The practice of paying hourly and wage workers using prepaid cards is growing. The New York Times reported yesterday that the practice, which had originally started small and was enduring staunch backlash, has been taken up by companies like Wal-Mart, Taco Bell, and Walgreen. These cards do little to help the workers paid through them access their wages more easily.
Instead, these cards allow the banks and card providers to excise additional money from workers. Often, according to The Times, workers that are earning minimum or near-minimum wages are, after the fees are paid by the workers to access their money, netting less than minimum wage, under the guise of convenience and other benefits to the employee.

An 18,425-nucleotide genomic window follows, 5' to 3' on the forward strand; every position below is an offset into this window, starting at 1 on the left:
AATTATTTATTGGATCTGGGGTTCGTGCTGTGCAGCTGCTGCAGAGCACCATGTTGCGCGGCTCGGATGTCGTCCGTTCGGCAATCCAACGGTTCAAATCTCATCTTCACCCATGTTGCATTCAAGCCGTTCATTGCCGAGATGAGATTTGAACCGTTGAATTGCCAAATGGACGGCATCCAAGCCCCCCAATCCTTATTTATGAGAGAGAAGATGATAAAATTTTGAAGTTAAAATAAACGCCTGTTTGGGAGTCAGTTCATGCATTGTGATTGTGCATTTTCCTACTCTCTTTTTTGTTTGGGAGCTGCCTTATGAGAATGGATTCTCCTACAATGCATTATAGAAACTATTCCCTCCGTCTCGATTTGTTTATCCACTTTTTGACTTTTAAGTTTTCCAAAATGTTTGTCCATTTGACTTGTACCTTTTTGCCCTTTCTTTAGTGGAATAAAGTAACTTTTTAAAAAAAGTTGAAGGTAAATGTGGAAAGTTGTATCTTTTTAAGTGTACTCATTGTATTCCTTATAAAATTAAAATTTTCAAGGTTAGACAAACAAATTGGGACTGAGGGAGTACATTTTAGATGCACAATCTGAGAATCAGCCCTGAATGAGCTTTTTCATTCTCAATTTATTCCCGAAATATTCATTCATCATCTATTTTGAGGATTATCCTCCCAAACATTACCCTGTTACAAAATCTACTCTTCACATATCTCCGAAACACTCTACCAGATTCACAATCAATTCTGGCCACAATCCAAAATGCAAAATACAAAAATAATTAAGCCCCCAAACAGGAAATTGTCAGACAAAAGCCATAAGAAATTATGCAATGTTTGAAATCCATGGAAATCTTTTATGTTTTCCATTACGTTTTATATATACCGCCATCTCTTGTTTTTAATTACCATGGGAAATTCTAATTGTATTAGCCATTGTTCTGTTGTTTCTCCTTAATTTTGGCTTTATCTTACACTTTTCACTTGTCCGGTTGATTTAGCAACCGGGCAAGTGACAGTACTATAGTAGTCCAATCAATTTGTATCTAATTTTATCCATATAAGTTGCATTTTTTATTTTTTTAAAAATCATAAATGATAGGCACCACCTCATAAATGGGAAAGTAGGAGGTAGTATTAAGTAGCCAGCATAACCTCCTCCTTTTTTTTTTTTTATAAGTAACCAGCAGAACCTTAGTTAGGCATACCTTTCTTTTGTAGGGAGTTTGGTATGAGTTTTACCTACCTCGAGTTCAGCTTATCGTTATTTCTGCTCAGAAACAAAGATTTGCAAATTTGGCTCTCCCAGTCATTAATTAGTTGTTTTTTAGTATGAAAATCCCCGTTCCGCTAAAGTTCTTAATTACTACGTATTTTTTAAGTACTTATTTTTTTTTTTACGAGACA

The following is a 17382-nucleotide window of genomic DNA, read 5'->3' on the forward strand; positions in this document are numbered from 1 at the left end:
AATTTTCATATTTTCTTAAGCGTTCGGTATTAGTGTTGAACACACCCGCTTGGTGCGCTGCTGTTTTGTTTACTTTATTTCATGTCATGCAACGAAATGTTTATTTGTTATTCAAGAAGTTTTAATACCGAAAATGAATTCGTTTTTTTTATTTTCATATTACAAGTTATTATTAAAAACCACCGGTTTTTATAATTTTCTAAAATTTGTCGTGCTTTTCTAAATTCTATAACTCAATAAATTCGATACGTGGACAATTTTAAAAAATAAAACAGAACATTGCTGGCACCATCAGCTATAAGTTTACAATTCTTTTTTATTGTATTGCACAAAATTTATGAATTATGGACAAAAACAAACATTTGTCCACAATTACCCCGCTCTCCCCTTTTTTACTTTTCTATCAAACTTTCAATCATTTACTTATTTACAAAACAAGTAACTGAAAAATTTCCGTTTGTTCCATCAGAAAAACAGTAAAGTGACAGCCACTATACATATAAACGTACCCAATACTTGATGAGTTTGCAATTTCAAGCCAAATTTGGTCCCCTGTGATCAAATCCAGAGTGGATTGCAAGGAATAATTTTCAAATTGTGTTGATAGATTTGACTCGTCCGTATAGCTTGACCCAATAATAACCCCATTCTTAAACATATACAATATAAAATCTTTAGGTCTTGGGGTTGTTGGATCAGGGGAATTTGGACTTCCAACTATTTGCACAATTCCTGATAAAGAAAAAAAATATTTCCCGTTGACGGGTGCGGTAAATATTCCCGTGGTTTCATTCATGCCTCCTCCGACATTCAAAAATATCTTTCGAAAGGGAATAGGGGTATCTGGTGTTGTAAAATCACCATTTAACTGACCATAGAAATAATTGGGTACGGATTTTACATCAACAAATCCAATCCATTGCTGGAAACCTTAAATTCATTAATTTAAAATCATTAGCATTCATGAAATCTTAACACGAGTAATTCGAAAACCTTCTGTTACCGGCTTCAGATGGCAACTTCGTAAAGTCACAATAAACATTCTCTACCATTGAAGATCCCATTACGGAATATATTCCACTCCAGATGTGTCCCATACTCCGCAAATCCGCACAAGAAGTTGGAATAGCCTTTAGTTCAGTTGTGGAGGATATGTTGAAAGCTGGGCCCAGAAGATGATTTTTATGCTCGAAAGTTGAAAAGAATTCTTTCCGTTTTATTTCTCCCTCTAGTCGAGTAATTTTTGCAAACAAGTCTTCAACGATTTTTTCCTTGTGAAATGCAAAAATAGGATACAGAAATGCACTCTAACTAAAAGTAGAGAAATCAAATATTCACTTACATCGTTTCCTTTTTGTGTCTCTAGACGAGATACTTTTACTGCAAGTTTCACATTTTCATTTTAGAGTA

On the face of the issue, the companies claim that the cards offer benefits to its employees. Underneath it all however, the companies that pay their employees through the cards often receive benefits, sometimes direct monetary compensation, for getting its employees to receive their pay through the cards.
Chuck Harris, president of NetSpend, said to The Times, “We built a product that an employer can fairly represent to their employees as having real benefits to them.”
It seems that these employers have found a way to take a slice of the employee’s pay back for themselves with this sleight of hand trick. Allowing banks and card companies to charge fees and requiring the employees to pay fees to access that money, then turning around and paying companies a kickback for forcing its employees into that process, companies like NetSpend have created a product that employers can “represent” as having “real benefits for them.” Regrettably the “them” in this case isn’t the employee, its the bank and the employer.
Joshua Schwitzerlett is a writer and researcher with Ring of Fire.